I am not talking about the division of the company but how they actually
treat their customers. About six months ago I bought an Incra 2000 miter
gauge in a moment of weakness. It gleamed, looked great and the price was
I hate to reveal such a huge indiscretion, but I actually read the manual to
see how to set the thing up. The results were less than optimal. The "45"
worked fine but anything lower did not. I called Taylor Design Technical
Support and got the guy who wrote the manual. His response was, "Yes, I
know, that is a mistake. I thought it was right but found out it wasn't.
What you need to do is set it for some poly sided angle - anything but 90
Time passed and I had a slow day in the shop and a rather large project in
which I would be making a lot of repetitive cuts, so I decided to set the
Incra 2000 according to Tech Support. I set if on "10 degrees" and cut my
test pieces. Worked like a champ. I tried it on a 12 sided ring, and
thought," The joints are not as tight, but I probably did something wrong.
I set it on 45 degrees and cut all my stock. It did not work.
This morning I called Taylor Design to ask for some advice and got the same
guy I had talked to six weeks ago. I told him what I had done for the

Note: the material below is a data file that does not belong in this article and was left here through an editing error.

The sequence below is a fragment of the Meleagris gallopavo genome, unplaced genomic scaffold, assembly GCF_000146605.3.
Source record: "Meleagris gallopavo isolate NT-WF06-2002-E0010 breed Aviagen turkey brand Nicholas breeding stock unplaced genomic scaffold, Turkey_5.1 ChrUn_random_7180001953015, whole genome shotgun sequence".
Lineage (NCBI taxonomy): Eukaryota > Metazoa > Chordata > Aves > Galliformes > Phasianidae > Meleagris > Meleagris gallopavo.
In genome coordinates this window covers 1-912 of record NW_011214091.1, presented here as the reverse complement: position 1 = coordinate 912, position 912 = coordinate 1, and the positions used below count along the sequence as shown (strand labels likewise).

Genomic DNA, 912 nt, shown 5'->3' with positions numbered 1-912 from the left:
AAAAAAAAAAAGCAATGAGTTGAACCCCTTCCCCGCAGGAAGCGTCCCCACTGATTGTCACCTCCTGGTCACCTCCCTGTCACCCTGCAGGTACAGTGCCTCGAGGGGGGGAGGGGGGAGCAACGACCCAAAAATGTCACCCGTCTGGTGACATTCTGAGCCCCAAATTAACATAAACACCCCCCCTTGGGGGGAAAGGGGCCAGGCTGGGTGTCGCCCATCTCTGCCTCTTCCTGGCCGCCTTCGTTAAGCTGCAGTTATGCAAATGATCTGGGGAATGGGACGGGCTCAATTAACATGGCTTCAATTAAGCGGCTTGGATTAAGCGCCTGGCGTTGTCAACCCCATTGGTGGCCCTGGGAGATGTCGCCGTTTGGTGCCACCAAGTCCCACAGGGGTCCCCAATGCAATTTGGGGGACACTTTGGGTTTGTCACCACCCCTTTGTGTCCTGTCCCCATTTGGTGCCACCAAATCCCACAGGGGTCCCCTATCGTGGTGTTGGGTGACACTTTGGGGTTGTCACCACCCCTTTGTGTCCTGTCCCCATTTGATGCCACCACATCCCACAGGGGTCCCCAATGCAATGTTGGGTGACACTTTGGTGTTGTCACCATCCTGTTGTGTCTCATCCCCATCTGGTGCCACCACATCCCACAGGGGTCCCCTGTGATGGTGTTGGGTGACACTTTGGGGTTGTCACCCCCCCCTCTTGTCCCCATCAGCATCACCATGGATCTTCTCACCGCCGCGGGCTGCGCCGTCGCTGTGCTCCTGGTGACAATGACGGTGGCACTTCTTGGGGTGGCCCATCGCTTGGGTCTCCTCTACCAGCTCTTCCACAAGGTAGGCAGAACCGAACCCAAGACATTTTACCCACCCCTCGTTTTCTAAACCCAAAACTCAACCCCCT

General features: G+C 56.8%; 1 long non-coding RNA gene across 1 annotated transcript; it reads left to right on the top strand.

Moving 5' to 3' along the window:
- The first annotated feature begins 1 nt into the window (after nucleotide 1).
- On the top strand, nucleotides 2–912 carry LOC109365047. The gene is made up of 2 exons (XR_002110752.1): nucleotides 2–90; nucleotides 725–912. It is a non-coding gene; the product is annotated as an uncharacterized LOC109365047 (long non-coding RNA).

setup and was about to ask, "What now, Coach?" when he says, "The only
thing to do is send you a new one." I gulped and thanked him but said I
was really only asking for advice. He said, "You have done exactly what
you should have and there is evidently a problem in the gauge." He then
said, "In fact, I will send you any miter gauge you want, except the 3000
(because of the extra cost)." He highly recommended the 1000SE over the
2000. You think I am going to second guess him at this point. I asked if
he wanted me to send the 2000 back and he said, "No, you can keep it."
His rationale for his rash actions? He said, during the course of our
conversation, "We are not the only players in this field and we want our
It kinda restores you faith in American business.